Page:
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Learning At the Periphery

“Soldiers are the only hope against democrats.”

—Wilhelm von Merckel

The Bush administration’s crusade to overthrow Iraqi dictator Saddam Hussein and build Iraq into a democratic model for the Middle East has become a highly controversial and divisive undertaking.  Larry Diamond was not a supporter of the war in Iraq, but when his old friend Condoleezza Rice, then President Bush’s national-security advisor, asked him to go to Iraq as a democracy-development specialist, he agreed.  From January to April 2004, he served as a senior advisor to the Coalition Provisional Authority in Baghdad.  It proved to be an enormously frustrating experience, as he encountered a military occupation and a political democratization mission riddled with miscalculations and outright bungling.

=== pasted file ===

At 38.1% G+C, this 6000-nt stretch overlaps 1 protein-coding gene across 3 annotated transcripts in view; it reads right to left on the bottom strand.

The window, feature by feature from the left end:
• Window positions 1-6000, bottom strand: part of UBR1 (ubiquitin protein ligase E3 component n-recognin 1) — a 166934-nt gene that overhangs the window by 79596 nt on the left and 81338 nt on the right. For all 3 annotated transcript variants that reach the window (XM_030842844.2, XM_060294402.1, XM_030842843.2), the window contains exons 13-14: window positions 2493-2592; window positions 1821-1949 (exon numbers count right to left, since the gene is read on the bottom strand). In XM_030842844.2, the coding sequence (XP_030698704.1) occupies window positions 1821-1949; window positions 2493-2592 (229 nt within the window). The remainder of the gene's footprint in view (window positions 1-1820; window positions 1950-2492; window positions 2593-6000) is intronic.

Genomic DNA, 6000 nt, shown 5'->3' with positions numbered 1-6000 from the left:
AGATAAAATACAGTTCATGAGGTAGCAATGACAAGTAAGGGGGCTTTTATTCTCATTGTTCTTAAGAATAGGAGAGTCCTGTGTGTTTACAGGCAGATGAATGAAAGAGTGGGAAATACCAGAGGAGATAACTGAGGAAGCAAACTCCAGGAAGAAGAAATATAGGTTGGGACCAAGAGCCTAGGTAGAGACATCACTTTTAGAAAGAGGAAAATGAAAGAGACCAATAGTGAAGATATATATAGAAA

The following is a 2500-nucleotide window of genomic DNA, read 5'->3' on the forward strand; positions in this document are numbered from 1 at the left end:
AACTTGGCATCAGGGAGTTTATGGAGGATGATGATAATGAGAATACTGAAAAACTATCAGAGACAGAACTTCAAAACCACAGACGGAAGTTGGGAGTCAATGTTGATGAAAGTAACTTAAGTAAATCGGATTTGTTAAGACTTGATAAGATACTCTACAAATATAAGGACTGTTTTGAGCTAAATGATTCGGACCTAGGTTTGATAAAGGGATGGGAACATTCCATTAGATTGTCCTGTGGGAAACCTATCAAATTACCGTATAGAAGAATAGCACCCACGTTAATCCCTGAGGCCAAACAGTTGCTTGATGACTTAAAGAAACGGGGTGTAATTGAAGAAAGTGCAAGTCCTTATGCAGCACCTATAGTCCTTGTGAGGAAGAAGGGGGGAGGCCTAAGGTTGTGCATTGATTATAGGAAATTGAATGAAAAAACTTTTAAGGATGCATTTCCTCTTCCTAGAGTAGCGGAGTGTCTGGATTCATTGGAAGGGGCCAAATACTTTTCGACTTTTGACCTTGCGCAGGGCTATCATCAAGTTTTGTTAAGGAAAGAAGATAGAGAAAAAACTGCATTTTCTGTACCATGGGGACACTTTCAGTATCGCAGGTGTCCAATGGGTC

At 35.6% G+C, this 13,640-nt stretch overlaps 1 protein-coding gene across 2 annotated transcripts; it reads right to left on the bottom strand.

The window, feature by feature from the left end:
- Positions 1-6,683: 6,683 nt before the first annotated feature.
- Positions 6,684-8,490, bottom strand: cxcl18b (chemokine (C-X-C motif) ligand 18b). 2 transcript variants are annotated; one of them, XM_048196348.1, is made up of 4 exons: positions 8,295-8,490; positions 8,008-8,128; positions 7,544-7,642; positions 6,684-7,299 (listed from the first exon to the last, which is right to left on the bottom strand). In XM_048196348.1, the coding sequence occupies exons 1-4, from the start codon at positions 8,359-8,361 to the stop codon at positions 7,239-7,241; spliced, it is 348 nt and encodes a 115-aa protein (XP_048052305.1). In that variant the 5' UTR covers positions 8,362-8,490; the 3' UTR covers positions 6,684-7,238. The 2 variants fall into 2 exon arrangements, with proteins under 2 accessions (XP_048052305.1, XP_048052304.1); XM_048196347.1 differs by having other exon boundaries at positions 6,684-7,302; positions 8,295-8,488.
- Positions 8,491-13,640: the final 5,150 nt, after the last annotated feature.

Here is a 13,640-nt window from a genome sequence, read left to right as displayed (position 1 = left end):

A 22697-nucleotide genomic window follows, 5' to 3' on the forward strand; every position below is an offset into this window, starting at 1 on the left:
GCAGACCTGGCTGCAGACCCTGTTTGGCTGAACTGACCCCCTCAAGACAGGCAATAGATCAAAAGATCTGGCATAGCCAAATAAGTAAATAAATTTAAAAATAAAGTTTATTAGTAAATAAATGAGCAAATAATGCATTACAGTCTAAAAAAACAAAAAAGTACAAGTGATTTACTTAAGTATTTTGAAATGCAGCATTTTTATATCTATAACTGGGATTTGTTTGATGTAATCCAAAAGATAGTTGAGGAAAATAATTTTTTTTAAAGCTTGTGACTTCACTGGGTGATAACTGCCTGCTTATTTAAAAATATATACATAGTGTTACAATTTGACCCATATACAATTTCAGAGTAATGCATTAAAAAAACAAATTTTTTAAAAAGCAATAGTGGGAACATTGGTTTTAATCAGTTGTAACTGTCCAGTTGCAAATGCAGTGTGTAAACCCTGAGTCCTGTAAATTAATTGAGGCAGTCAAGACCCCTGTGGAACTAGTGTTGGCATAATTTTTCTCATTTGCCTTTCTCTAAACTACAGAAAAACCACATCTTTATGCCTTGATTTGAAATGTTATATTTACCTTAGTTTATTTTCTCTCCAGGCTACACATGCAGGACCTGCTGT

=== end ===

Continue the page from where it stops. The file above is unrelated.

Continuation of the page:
As an examination of the blunders made by the U.S. occupation authorities, Squandered Victory is a useful book, for Diamond documents those in impressive detail.  The Bush administration’s assumptions that U.S. forces would be welcomed as liberators by the vast majority of Iraqis and that the military occupation would be of short duration proved to be wildly optimistic.  U.S. officials drastically underestimated the importance and influence of Grand Ayatollah Ali al-Sistani.  Washington even managed to mismanage...

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